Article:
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McKay Today helps connect you to your former classmates and teachers. To read more, visit education.byu.edu/news/category/alumni.
Gareth William Seastrand
Gareth William Seastrand, former BYU lab school teacher and Alpine School District educator, has a rich pioneer heritage. Like his ancestors, he isn’t afraid of hard work and challenges. At age 91 he maintains a positive outlook, a great sense of humor, and continual involvement in writing, reading, gardening, and serving. In “retirement” he has sold real estate, served on the Orem City Council, chaired Orem’s bicentennial celebration, traveled, and been instrumental in establishing the Orem Heritage Museum. He has served as a bishop, stake presidency member, and temple worker. This summer he was released as stake patriarch, having served in that position for more than 42 years.
Seastrand was born and reared in American Fork, Utah. After high school he joined the U.S. Navy as a member of the World War II generation, serving in Japan in air-sea rescue as part of a medical unit. With the G.I. Bill and medical experience, he returned home intending to pursue dentistry, but after teaching a church class he decided on education.
Teaching positions were difficult to find following the war, but with his degree from BYU, Seastrand was hired to teach sixth grade in Lyman, Wyoming, although his major had been teaching secondary science. During his two years of elementary teaching in Wyoming, he returned to BYU each summer and earned his elementary teaching certificate. Relocating to Utah, he then taught in Provo for a year before he was invited to be the fifth-grade teacher in BYU’s laboratory school on what was then Lower Campus (the Provo City Library today). While at the lab school he earned his master’s degree.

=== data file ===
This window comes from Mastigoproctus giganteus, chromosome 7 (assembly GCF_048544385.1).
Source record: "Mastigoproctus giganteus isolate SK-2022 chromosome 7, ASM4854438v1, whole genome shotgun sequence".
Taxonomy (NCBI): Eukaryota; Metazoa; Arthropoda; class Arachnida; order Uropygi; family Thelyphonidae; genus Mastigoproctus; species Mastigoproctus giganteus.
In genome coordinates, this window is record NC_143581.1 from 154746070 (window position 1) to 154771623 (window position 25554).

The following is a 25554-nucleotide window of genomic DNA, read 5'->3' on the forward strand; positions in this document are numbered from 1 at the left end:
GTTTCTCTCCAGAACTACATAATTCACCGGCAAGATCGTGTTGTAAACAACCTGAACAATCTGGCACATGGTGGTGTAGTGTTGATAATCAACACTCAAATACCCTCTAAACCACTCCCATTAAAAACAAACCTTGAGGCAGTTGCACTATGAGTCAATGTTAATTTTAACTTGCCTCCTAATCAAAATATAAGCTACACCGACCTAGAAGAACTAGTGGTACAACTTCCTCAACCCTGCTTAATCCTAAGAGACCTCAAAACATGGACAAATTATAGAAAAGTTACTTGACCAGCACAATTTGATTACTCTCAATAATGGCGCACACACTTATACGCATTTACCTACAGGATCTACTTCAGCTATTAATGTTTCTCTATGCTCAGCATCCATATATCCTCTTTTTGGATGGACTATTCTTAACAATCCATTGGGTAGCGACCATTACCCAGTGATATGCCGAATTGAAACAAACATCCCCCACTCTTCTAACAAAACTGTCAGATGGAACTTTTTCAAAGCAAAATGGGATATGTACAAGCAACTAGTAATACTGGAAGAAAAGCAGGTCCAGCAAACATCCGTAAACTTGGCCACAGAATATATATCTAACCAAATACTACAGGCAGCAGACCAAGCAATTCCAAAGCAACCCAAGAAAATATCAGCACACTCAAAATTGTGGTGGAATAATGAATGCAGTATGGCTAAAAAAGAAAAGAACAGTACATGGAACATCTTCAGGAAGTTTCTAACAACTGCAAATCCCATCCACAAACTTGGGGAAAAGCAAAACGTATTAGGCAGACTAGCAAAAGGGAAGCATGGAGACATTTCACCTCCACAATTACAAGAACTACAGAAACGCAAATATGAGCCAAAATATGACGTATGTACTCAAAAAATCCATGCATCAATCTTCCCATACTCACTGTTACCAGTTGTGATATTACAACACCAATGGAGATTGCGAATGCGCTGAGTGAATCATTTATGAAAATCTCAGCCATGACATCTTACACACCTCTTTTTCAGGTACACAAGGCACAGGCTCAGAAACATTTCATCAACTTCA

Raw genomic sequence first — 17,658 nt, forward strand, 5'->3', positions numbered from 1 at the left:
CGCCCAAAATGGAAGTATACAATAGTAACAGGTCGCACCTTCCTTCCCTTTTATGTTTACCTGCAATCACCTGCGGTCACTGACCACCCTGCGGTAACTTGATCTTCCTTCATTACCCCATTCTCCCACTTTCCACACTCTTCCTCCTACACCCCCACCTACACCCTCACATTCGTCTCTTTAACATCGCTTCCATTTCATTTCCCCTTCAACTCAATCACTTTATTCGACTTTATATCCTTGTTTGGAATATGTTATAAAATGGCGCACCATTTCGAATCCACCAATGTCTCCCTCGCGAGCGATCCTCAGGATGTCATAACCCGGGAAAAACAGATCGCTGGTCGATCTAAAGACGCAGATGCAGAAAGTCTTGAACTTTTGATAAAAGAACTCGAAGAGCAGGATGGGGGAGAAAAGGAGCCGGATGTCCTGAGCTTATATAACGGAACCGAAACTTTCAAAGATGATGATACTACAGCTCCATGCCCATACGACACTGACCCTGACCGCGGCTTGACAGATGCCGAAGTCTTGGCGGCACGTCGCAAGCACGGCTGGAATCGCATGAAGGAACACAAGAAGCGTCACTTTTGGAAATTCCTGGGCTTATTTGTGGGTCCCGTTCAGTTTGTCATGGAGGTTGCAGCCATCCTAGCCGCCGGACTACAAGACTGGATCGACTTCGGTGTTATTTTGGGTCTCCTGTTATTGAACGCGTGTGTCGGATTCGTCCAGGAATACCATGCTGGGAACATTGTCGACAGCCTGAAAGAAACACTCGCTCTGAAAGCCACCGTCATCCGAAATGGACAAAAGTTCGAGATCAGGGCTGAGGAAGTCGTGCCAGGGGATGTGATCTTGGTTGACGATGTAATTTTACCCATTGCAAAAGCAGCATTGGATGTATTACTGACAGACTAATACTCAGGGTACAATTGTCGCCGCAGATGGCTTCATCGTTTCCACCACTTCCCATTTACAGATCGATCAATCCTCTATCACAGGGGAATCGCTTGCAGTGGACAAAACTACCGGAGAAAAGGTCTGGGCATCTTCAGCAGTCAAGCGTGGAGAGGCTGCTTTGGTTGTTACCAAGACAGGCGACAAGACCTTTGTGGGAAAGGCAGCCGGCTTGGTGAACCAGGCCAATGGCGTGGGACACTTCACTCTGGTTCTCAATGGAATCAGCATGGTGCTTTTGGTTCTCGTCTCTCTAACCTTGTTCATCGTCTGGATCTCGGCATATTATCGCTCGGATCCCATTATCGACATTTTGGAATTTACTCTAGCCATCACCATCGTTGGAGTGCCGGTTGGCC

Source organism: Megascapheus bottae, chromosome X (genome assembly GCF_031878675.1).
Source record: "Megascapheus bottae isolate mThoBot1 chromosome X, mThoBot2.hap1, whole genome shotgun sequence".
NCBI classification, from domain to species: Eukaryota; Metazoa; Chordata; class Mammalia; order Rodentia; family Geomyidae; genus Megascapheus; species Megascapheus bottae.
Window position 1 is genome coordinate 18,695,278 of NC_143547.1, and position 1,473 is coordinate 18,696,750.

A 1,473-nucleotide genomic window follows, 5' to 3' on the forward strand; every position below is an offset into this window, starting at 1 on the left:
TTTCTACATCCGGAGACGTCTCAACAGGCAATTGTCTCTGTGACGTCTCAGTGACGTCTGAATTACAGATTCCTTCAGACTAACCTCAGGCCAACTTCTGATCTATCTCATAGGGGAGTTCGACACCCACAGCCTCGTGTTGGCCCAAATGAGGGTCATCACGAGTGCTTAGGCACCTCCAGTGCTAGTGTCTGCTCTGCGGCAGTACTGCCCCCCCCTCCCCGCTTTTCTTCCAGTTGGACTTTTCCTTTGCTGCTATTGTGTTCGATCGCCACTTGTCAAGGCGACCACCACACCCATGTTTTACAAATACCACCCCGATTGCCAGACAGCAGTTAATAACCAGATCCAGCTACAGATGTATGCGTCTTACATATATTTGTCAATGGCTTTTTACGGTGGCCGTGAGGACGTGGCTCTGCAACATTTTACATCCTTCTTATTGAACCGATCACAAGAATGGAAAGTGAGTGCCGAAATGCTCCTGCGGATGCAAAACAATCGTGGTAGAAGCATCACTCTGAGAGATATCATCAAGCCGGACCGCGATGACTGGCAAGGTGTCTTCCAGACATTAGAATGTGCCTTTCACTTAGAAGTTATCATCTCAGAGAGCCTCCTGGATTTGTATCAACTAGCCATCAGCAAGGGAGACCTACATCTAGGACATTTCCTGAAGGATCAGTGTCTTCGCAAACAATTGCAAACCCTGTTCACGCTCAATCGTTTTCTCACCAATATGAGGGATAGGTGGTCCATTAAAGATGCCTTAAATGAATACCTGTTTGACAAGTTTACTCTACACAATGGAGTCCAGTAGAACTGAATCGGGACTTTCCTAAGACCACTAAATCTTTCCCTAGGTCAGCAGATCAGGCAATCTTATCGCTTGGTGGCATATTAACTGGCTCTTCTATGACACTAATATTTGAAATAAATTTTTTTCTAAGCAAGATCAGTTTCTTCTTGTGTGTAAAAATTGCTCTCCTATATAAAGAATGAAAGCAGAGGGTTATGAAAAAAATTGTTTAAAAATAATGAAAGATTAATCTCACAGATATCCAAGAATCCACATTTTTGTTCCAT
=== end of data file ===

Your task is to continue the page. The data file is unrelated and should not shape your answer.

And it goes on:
Seastrand’s career shifted again when he accepted a teaching principalship at a two-room school in Cedar Valley. He taught the upper grades and served as principal and secretary. He also instituted a lunchroom and library at the school.
Moving on to larger schools, Seastrand taught and served as principal in several schools in the Alpine School District, later becoming a supervisor of teachers and eventually director of elementary education in the district office—serving for a total of 30 years as an Alpine educator. He established school libraries and influenced development in many areas, including remedial reading, handwriting, individualized learning, and team teaching.
As an educator, Seastrand taught and lived by the ideal that teachers must truly care for their students and concentrate on helping individuals reach their potential no matter where they might be in the learning process. He said a child who is comfortable and wants to go to school will learn.
Seastrand’s advice for life is to keep things in perspective. Character, attitude, and covenants are what we take with us. Gareth and his wife, Dorothy, are the parents of six children. Three of them are educators, including their son Gary, who is the director of CITES in the McKay School.
Class of 1995, 1997
Lisa received her undergraduate and ?master’s degrees in speech-language ?pathology with a minor in music. She? taught in the Jordan School District in? Utah for eight years before relocating? to New York City. She now works as a ?speech-language pathologist in the ?New York City public schools. She also? directs choirs of young adults, writing? and producing their shows. “I love the excitement of the performing arts world in New York City, and I wanted to be a part of it,” Lisa said. She has studied in numerous studios, including the Will Bryan Voice Studio and the New York Vocal Studio, and she performs in various venues in the city. Working with schools, church, or community outreach, she improves the lives of others as she shares her talents and knowledge of language, music, movement, and American Sign Language.
Class of 2007, 2009